As an example, H.264 [H.264] with profile level 1.2 does not support higher resolution than 352x288 (CIF). The offer/answer rules imply that the same profile level must be used in both directions. This means that in an asymmetric scenario where Alice wants an image size of 580x360 and Bob wants 150x120, profile level 2.2 is needed in both directions even though profile level 1 would have been sufficient in one direction.
Currently, the only solution to this problem is to specify two unidirectional media descriptions. Note however that the asymmetry issue for the H.264 codec is solved by means of the level-asymmetry- allowed parameter in [RFC6184].
3.2.4. sendonly and recvonly
If the directional attributes a=sendonly or a=recvonly are given for a medium, there is of course no need to specify the image attribute for both directions. Therefore, one of the directions in the attribute may be omitted. However, it may be good to do the image attribute negotiation in both directions in case the session is updated for media in both directions at a later stage.
3.2.5. Sample Aspect Ratio
The relationship between the sar parameter and the x and y pixel resolution deserves some extra discussion. Consider the offer from Alice to Bob (we set the recv direction aside for the moment):
a=imageattr:97 send [x=720,y=576,sar=1.1]
If the receiver display has square pixels, the 720x576 image would need to be rescaled to for example 792x576 or 720x524 to ensure a correct image aspect ratio. This in practice means that rescaling would need to be performed on the receiver side, something that is contrary to the spirit of this document.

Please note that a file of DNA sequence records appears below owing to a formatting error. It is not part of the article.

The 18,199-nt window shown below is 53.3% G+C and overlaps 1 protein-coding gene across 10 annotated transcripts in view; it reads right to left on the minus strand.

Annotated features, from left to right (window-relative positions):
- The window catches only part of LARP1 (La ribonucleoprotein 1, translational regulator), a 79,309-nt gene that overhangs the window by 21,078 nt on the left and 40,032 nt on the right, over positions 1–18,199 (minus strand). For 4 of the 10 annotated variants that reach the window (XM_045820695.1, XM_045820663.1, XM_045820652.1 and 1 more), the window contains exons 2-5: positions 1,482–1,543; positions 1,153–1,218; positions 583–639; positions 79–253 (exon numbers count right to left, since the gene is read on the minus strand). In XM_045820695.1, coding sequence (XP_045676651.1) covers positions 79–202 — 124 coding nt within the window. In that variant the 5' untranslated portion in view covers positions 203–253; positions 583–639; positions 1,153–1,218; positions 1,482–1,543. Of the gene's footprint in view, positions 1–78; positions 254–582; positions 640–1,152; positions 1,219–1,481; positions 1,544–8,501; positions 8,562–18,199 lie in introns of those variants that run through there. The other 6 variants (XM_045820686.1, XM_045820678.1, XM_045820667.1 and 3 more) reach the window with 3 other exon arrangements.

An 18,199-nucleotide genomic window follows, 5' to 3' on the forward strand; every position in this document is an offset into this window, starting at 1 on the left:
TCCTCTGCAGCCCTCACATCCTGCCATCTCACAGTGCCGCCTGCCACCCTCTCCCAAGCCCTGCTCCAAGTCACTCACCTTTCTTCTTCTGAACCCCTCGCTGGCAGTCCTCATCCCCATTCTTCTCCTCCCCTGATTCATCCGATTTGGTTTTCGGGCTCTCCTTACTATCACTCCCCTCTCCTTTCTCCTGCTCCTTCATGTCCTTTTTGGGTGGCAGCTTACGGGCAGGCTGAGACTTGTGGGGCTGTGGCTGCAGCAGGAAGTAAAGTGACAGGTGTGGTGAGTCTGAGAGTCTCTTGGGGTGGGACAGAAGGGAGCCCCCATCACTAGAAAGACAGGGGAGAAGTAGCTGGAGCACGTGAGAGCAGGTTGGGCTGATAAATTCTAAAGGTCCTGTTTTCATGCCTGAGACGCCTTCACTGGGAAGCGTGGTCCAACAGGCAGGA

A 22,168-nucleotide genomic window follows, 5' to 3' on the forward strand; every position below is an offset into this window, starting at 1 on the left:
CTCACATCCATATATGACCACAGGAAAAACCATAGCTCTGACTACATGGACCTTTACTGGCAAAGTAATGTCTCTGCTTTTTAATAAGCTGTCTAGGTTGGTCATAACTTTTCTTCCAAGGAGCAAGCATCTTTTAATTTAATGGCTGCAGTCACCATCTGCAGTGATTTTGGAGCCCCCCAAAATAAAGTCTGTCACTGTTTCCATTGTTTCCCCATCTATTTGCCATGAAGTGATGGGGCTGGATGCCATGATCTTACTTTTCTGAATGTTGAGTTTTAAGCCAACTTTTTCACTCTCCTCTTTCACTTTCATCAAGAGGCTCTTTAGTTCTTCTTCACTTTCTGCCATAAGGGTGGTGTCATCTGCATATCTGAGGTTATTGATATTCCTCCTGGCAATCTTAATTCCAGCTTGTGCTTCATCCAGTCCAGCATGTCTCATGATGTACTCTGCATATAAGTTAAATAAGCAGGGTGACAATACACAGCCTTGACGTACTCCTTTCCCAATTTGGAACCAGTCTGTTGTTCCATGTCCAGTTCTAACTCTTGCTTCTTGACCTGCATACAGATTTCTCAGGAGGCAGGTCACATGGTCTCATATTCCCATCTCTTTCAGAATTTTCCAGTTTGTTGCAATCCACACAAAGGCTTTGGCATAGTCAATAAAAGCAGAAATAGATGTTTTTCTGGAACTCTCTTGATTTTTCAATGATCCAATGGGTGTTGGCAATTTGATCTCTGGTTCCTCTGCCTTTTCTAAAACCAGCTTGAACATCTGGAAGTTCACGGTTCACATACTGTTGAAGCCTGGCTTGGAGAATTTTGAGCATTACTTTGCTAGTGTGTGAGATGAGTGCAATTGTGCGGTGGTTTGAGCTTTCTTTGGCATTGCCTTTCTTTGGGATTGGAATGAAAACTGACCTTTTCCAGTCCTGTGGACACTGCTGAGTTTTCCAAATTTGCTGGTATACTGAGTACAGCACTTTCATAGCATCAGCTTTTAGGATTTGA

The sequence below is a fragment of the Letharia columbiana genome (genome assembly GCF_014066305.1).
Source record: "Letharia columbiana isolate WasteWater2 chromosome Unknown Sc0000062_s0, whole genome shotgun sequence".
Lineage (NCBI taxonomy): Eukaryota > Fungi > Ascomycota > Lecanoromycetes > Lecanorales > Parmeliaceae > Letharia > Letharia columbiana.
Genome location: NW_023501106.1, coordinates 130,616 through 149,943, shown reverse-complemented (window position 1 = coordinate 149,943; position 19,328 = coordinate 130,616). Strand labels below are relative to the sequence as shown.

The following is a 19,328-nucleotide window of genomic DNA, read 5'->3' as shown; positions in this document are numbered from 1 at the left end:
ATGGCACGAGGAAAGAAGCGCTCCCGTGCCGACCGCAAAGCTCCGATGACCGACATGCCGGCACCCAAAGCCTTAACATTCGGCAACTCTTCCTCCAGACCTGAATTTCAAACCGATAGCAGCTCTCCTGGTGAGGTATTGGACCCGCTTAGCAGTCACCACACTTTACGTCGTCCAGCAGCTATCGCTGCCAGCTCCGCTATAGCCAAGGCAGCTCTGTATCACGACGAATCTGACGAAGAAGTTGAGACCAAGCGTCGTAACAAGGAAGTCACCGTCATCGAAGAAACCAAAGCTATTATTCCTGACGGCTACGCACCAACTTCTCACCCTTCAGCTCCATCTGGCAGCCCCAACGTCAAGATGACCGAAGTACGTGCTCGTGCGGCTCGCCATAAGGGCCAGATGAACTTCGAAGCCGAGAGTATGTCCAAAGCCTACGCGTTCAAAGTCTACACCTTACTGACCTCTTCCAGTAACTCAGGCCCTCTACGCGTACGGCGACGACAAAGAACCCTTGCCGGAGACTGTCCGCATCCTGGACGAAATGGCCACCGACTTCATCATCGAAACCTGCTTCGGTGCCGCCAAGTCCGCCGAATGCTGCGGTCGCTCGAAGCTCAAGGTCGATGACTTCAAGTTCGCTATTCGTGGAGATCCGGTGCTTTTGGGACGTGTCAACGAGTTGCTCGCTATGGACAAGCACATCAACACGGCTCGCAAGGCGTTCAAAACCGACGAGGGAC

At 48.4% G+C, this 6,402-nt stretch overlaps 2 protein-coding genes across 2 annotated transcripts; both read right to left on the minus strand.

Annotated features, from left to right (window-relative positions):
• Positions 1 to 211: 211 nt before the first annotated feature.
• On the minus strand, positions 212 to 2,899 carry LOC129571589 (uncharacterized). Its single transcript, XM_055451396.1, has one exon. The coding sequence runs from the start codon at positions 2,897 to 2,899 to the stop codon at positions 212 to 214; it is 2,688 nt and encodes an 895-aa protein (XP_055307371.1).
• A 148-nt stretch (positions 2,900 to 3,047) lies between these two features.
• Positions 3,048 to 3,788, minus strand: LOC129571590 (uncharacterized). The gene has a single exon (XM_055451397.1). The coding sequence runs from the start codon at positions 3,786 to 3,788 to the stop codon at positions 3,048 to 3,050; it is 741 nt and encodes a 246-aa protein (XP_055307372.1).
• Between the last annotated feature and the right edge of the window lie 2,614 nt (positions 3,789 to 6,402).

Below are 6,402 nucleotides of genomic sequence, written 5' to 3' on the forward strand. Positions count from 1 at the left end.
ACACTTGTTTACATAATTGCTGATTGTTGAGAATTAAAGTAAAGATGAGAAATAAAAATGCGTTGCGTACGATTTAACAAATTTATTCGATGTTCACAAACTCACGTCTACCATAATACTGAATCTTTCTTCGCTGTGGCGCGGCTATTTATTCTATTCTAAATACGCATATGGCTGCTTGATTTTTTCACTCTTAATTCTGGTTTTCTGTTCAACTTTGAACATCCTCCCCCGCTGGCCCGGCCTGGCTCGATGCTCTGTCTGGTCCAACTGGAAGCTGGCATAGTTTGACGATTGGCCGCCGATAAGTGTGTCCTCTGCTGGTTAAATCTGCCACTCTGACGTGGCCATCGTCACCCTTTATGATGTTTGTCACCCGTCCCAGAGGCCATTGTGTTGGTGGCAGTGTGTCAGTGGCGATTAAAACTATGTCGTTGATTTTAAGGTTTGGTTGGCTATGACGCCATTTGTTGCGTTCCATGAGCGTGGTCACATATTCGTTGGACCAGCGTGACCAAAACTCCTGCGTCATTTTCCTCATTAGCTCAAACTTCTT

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To avoid this problem Alice may specify a range of values for the sar parameter like:
a=imageattr:97 send [x=720,y=576,sar=[0.91,1.0,1.09,1.45]]
Meaning that Alice can encode with any of the mentioned sample aspect ratios, leaving Bob to decide which one he prefers.
3.2.6. SDPCapNeg Support
The image attribute can be used within the SDP Capability Negotiation [RFC5939] framework and its use is then specified using the "a=acap" parameter. An example is
a=acap:1 imageattr:97 send [x=720,y=576,sar=[0.91,1.0,1.09,1.45]]
For use with SDP Media Capability Negotiation extension [SDPMedCapNeg], where it is no longer possible to specify payload type numbers, it is possible to use the parameter substitution rule, an example of this is
... a=mcap:1 video H264/90000 a=acap:1 imageattr:%1% send [x=720,y=576,sar=[0.91,1.0,1.09,1.45]] ...
where %1% maps to media capability number 1.
It is also possible to use the a=mscap attribute like in the example below.
... a=mcap:1 video H264/90000 a=mscap:1 imageattr send [x=720,y=576,sar=[0.91,1.0,1.09,1.45]] ...
3.2.7. Interaction with Codec Parameters
As the SDP for most codecs already specifies some kind of indication of, for example, the image size, at session setup, measures must be taken to avoid conflicts between the image attribute and this already existing information.
The following subsections describe the most well known codecs and how they define image-size related information. Section 126.96.36.199 outlines a few possible solutions, but this document does not make a recommendation for any of them.
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The payload format for H.263 [H.263] is described in [RFC4629].
H.263 defines (on the fmtp line) a list of image sizes and their maximum frame rates (profiles) that the offerer can receive. The answerer is not allowed to modify this list and must reject a payload type that contains an unsupported profile. The CUSTOM profile may be used for image size negotiation but support for asymmetry requires the specification of two unidirectional media descriptions using the sendonly/recvonly attributes.
The payload format for H.264 [H.264] is described in [RFC6184].